— For years now, I’ve thought of Paul Pierce less like a basketball player and more as a Jedi Knight. I’m talking about the old Obi Wan Kenobi kind of Jedi Knight, you know, worn down, tired, a bit grumpy, wearing some weird hooded cloak, but he’s lethal because he’s seen it all, and he just knows stuff that nobody else knows. Paul Pierce knows. Nobody seems to think of Pierce as a pure shooter — he has never LOOKED like a pure shooter — but he’s fourth all-time in 3-pointers made, and he’s hit some of the most memorable big shots in memory.
9. Glen Rice, 1,185 shooting points
— Rice loved it when the NBA moved that 3-point line in. Those three years, Rice shot 44 percent from 3-point range and in 1996-97 shot 440 threes and made almost half of them (207). He also won a 3-point shooting contest. The rest of his career, he was a 38 percent 3-point shooter, which is still terrific but obviously not the same.
8. Peja Stojakovic, 1,294 shooting points
— A friend of mine used to tell the story about watching Stojakovic practice. She said that he would routinely make 30 or 40 3-pointers in a row, and then when he finally missed one, he stared at the rim for a second as if he was thinking, “Who turned on the air conditioning while that ball was in the air?” What a shooter. He averaged 40 percent from 3 and 90 percent from the line over his career — one of only three players in NBA history to do that (minimum 500 games). The other two are Steve Nash and Mark Price, who were a lot smaller than Stojakovic.
7. Stephen Curry, 1,353 shooting points
— This is a career ranking, which is the only reason Curry ranks this low. It’s easy to forget, he has not even played 500 NBA games yet. Game by game, Curry is far and away the greatest shooter in NBA history. Nobody is even close. Here are shooting points broken down per game:
1. Curry, 2.91
2. Klay Thompson, 1.91
3. Kevin Durant, 1.77
4. Ray Allen, 1.75
5. Peja Stojakovic, 1.61
Curry is like the Wayne Gretzky of shooting. That is to say, he isn’t just the best, he has redefined what it means to be the best.
6. Kyle Korver, 1,431 shooting points
Korver holds the NBA record for most consecutive games with a 3 (127), and he owns the official record for highest 3-point percentage in a season (53.6 percent) when he made 59 of 110 in 2009-10. He played in his first All-Star Game last year and made the most of it, nailing seven 3-pointers in 15 minutes.
One of my favorite little bits of trivia is that by NBA Reference similarity scores, the player most similar in value to Kyle Korver is power forward Armen (Hammer) Gilliam. I love this because it is not possible for two players to be more different than Korver and Gilliam. Get this: Gilliam played 929 games in the 3-point era and NEVER MADE A 3-POINTER. He was 0-for-17.
Just as a side note to that side note: Michael Cage was 0-for-25 from 3-point range in his career.
5. Chauncey Billups, 1,537 shooting points
Will Billups get elected to the Basketball Hall of Fame? I don’t know enough about the inner workings of that Hall of Fame to know, but it seems to me he was the best player on the Detroit team that won the NBA title and the Pistons team that lost to the Spurs in seven games the next year. He’s top 50 all-time in Win Shares (though I’m not sure what basketball players think of Win Shares) and top 50 in assists, and just everybody in his neighborhood the Hall of Fame Probability Chart seems to be in the Hall (Adrian Dantley, Dave DeBusschere, Joe Dumars, etc.). Billups only averaged 15 points per game, and he spent the last few years of his career bouncing around from team to team. I think he has to get elected to Springfield.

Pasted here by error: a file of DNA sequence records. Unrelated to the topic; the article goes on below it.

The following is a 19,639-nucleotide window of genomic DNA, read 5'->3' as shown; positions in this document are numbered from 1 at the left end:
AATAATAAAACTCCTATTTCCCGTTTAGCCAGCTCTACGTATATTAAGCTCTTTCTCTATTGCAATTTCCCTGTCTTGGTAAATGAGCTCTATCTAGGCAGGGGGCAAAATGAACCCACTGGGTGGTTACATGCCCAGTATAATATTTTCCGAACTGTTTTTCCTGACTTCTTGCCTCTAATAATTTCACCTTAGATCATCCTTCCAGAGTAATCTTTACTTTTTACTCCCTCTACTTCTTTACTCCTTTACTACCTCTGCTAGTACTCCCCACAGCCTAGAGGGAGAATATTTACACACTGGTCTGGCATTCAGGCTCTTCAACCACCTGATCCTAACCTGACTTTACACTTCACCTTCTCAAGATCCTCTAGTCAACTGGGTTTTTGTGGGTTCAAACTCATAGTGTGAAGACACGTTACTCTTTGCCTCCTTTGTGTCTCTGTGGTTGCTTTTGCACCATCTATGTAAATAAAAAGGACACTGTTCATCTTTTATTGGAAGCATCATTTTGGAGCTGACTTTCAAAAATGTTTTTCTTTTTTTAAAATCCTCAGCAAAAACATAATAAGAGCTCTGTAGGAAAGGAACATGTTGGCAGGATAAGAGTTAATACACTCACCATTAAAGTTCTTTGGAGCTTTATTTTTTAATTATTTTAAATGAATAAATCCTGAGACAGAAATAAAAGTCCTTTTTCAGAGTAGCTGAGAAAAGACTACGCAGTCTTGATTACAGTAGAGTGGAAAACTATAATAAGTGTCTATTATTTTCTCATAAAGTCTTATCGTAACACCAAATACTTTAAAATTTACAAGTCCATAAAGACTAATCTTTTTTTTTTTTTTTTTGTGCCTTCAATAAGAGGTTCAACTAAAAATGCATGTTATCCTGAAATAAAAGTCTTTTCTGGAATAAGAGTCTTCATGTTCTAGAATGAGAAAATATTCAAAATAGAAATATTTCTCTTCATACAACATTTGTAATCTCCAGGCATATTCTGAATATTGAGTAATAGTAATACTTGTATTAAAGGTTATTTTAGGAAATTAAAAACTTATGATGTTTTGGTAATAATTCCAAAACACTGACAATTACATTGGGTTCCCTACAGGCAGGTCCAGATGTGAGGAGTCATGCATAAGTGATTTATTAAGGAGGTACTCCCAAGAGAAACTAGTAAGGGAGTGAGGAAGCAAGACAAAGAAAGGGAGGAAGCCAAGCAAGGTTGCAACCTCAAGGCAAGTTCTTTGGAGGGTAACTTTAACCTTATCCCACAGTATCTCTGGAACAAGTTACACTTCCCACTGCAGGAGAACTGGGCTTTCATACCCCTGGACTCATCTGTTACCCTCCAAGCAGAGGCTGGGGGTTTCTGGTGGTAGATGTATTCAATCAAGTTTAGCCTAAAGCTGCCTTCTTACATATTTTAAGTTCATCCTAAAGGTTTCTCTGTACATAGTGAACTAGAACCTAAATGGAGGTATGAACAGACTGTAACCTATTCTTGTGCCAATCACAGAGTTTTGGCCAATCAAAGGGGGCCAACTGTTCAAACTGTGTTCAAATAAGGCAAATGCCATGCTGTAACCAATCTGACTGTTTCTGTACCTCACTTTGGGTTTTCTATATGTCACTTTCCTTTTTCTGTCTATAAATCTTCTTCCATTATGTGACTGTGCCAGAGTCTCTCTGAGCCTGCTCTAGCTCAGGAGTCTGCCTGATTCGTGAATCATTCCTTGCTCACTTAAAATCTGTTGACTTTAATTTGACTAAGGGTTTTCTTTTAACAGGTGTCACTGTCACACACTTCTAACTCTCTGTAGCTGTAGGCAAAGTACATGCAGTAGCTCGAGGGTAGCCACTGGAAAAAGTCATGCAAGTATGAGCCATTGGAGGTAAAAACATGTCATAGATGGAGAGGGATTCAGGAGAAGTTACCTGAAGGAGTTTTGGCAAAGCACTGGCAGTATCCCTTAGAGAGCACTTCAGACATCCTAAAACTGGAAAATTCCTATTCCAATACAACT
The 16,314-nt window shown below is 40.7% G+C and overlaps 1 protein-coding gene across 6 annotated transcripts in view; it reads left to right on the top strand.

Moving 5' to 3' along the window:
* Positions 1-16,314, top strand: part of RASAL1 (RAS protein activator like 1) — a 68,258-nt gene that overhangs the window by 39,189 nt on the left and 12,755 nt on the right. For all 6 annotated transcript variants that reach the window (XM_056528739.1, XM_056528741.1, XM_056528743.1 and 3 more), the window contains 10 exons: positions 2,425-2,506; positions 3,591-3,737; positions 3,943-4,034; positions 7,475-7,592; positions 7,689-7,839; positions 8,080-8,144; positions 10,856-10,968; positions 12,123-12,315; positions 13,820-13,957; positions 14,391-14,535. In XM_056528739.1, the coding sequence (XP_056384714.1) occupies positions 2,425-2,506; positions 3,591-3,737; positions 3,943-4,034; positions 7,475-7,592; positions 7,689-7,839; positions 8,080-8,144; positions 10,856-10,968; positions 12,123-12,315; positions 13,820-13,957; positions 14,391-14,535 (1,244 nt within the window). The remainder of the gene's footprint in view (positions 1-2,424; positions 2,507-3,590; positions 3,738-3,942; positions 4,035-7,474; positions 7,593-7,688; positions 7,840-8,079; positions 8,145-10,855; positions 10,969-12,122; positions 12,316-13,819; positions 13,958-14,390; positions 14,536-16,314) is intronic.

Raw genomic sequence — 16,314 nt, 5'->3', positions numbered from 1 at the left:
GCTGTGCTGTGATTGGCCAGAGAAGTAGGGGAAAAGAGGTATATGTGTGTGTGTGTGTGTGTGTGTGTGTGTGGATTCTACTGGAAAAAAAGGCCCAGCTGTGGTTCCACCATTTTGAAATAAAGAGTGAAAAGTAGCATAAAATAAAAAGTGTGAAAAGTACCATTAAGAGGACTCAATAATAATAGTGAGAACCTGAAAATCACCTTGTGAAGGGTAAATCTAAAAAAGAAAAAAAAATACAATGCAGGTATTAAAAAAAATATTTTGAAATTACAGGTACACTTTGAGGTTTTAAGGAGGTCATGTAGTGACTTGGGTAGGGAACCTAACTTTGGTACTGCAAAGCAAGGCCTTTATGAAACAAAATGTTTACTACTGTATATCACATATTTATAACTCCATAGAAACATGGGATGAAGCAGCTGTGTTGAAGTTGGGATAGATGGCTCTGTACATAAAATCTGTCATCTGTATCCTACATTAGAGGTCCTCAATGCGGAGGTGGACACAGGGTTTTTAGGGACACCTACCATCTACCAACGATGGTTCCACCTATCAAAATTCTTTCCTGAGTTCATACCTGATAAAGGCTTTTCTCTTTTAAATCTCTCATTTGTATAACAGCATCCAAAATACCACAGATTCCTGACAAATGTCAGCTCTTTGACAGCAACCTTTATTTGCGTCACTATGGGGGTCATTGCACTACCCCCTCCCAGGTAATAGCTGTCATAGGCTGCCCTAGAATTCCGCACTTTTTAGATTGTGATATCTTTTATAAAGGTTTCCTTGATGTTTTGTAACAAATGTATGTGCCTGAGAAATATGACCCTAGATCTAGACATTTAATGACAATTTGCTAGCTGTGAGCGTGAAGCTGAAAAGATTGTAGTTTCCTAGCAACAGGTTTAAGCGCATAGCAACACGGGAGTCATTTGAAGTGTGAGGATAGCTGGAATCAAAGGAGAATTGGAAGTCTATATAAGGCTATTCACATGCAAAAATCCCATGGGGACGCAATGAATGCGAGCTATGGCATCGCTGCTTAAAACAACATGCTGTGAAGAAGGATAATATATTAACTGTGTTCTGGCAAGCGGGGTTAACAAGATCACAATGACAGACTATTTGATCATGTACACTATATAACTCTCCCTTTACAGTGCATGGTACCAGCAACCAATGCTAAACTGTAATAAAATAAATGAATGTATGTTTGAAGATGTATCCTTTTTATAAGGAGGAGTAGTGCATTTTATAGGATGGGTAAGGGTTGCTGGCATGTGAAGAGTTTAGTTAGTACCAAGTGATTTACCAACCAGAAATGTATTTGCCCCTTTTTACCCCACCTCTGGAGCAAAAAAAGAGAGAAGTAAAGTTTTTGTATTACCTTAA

4. Steve Nash, 1,677 shooting points
Nash was such a good passer — and gained so much notice for leading the league in assists six times — that it’s easy to miss his brilliance as a shooter. Nash in another system might have had seasons where he averaged 25-30 points a game. You might know that Nash grew up with hockey — his babysitter was future NHL All-Star Russ Courtnall. He didn’t start playing basketball until he was 13. But he practiced so passionately and intently that even by the time he got to Santa Clara University, he became one of the best 3-point shooters in the country.
3. Dirk Nowitzki, 1,700 shooting points
You probably have heard the story about how former German basketball star Holger Geschwindner saw the raw potential of Nowitzki when Dirk was a gangly and uncomfortably tall boy. I have always loved this quote Geschwindner gave about Nowitzki way back in 1998: “He had no basketball technique, but he instinctively knew what to do.” Geschwindner put Nowitzki through all sorts of crazy shooting drills — sort of German Mr. Miyagi — but what struck me was that he also made sure Nowitzki was doing other artistic things like playing a musical instrument. Nowitzki’s jump shot does seem musical.
2. Reggie Miller, 2,226 shooting points
Reggie Miller never won the 3-point shooting contest. He twice lost by a point in the final — first to Craig Hodges and then later to Glen Rice. I’ve always thought it was right that Miller never won. What made him such a great shooter was not the purity of his stroke. Who cares how many shots he made when no one covered him? Miller’s magic was the way he wiggled loose, made ridiculous shots with hands in his face and Knicks dragging him to the ground and Spike Lee shouting at him. If you wanted someone to make a 3-pointer during a hailstorm (and Steph Curry wasn’t available) you would get Reggie Miller.
1. Ray Allen, 2,272 shooting points
The Henry Aaron of the 3-point shot, his career was built on class and impeccable consistency. Allen’s form and rhythm were so perfectly synced that he simply was incapable of having a down year. He shot exactly 40 percent for his career, and he was basically the same shooting star as a 21-year old for a dreadful Milwaukee team and as a 38-year-old for NBA Champion Miami. His amazing record of 2,973 3-pointers will probably last for another five or six years, until Steph Curry goes racing by.